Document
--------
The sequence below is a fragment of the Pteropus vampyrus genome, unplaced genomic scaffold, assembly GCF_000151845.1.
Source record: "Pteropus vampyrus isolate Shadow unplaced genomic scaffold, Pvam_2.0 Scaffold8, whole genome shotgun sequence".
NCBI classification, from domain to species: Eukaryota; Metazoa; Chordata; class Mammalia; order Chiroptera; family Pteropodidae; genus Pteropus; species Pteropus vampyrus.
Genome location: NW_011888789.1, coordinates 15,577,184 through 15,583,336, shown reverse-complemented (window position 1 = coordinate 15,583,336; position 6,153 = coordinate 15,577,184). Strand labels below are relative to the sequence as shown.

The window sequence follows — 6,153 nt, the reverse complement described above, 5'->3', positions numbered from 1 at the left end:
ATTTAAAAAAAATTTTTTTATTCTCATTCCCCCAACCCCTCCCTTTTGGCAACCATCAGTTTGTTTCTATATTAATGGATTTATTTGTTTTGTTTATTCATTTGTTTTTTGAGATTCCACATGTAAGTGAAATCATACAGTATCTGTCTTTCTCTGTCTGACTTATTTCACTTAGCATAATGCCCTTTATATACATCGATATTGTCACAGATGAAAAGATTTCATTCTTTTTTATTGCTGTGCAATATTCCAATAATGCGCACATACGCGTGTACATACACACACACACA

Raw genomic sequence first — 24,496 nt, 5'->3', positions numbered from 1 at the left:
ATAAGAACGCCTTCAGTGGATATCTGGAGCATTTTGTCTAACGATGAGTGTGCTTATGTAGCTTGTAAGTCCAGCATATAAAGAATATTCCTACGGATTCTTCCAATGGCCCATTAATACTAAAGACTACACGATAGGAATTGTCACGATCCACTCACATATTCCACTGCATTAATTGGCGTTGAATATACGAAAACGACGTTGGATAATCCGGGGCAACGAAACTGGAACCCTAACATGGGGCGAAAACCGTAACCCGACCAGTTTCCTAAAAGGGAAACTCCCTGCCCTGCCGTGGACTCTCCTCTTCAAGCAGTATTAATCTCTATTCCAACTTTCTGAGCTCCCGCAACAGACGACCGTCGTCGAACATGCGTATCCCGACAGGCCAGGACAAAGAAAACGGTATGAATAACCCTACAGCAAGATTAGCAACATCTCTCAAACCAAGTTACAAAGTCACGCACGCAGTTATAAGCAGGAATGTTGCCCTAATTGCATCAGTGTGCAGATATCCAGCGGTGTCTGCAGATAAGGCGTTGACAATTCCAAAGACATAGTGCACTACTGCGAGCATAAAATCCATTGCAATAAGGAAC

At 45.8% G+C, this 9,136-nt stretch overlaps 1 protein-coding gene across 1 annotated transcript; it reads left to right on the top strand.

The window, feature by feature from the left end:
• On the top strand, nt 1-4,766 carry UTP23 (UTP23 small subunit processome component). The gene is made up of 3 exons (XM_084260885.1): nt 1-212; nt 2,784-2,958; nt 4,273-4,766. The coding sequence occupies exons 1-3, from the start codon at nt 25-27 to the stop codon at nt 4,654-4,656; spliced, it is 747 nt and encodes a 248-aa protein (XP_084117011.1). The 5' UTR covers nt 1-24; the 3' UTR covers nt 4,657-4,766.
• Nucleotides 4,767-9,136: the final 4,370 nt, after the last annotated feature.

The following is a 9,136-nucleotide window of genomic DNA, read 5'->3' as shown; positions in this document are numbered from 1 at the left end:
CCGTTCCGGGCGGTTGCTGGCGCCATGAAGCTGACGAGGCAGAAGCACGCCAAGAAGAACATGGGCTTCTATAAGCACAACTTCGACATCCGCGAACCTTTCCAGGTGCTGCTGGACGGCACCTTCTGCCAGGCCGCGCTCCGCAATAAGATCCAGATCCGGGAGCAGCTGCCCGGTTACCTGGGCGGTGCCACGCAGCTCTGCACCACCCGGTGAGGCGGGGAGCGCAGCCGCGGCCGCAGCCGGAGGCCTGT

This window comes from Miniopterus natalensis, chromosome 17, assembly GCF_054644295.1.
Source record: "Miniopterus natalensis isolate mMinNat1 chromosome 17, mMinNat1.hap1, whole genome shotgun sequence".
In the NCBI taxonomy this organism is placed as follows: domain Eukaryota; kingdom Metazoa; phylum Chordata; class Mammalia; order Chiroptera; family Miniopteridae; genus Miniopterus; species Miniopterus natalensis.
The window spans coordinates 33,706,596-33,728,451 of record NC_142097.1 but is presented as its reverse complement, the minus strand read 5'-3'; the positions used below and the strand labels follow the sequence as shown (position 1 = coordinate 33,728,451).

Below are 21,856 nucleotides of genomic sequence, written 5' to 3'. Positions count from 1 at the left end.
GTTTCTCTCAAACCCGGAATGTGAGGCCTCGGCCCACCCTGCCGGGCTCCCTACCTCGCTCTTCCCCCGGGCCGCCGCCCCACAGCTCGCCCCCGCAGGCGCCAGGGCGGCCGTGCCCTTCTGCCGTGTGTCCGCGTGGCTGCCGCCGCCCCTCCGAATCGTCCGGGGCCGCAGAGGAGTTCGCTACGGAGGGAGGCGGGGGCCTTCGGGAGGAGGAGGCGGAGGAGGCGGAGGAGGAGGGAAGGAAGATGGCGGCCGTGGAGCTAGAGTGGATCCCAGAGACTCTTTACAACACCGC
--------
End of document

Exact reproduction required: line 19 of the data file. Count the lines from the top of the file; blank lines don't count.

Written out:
Below are 21,856 nucleotides of genomic sequence, written 5' to 3'. Positions count from 1 at the left end.